This trend goes hand-in-hand with the rise of authenticity over recent years, which has seen a shift in the type of content posted on social media.

In 2022, we predict brands and creators will spend less time creating a picture-perfect perception, and more time fostering deeper relationships with their followers.

Brands let loose on TikTok

TikTok was the cool kid on the block in 2021, and that won’t change in 2022.

With over 1 billion monthly active users, TikTok is a space for anyone and everyone–with a less filtered and curated vibe than Instagram. And with 60% of TikTok users being gen zers (the ultimate trendsetters), we predict more brands letting loose and trying to tap into that market.

With TikTok, brands can be more casual and experimental. We’re looking forward to seeing how this trend evolves throughout the year. Like we said, social media is the wild west–it’s constantly evolving. And while it can be overwhelming when a new feature drops or a trend emerges, it allows you to experiment and see what works best for your specific audience and goals.

So, whether it’s posting more meme content or leveraging in-app shopping features, we’re tapping these 10 social media trends as ones to watch.

Must Read

Shaw Floors sponsors ‘Puppies at the Playoff’ 2024

Houston—Shaw Floors, flagship residential brand of Shaw Industries, is an official sponsor of the 2024 College Football Playoff (CFP) National Championship with the “Pet...

Polyurethane Foam Association elects new officers for 2024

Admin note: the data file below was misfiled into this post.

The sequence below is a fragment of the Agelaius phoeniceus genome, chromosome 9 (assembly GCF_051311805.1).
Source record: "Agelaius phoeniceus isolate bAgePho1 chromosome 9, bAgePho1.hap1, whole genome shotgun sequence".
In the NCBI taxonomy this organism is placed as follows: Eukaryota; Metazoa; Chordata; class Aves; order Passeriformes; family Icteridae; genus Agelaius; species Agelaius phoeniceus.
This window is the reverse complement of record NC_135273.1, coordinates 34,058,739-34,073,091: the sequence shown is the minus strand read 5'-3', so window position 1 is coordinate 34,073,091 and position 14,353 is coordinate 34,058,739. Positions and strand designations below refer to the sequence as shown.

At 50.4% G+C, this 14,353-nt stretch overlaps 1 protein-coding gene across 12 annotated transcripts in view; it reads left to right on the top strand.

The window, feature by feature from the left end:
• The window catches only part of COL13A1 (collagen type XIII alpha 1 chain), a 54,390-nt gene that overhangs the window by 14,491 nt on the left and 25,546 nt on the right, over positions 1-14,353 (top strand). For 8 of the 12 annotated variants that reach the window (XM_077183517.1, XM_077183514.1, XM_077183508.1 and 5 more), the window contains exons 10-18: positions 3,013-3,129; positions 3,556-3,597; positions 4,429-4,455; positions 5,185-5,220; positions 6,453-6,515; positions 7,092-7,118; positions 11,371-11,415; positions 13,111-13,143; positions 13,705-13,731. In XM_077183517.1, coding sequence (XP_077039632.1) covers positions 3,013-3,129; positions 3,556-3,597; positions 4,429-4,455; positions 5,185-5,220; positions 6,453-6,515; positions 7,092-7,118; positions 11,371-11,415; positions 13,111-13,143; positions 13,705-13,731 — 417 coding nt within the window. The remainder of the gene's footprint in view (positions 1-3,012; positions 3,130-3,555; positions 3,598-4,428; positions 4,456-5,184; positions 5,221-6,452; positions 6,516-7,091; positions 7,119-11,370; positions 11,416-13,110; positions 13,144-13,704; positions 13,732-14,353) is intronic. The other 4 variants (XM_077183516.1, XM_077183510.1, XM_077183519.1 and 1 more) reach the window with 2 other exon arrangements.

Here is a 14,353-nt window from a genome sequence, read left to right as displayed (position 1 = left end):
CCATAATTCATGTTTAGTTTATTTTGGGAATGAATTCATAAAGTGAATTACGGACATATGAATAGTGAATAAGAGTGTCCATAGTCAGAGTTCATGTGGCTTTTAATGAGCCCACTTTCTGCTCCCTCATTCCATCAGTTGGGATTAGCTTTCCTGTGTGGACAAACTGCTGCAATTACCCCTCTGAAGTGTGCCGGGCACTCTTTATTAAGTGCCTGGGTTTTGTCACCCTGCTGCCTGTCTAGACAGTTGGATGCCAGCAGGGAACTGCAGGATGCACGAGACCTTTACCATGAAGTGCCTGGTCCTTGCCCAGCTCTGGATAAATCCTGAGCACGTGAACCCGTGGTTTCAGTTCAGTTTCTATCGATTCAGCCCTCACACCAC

Loudon, Tenn.—The Polyurethane Foam Association (PFA), a trade association founded in 1980 to help educate foam users, allied industries and other stakeholders, has named its...

Ecore acquires Ameritread

Lancaster, Pa.—Ameritread Remanufactured Tires, a Pennsylvania-based company specializing in the remanufacturing of certified reconstructed tires, has been acquired by Ecore International, a global leader...

Shaw’s St. Jude Heroes team achieves fundraising record

Memphis, Tenn.–Shaw Industries’ St. Jude Memphis Marathon Hero’s team has been named the top corporate fundraising team for the fifth year in a row....

FloorCon ‘23 supports industry connections

Jacksonville, Fla.—“This is not a Broadlume event. This is about connecting manufacturers, retailers and consumers and pushing this industry forward.” That was the crux of...

Retailers React: What do you look for when hiring an RSA?

Every two weeks, FCNews seeks out flooring retailers across the country to offer their advice on hot topics of the day. This week, we...
Some text some message..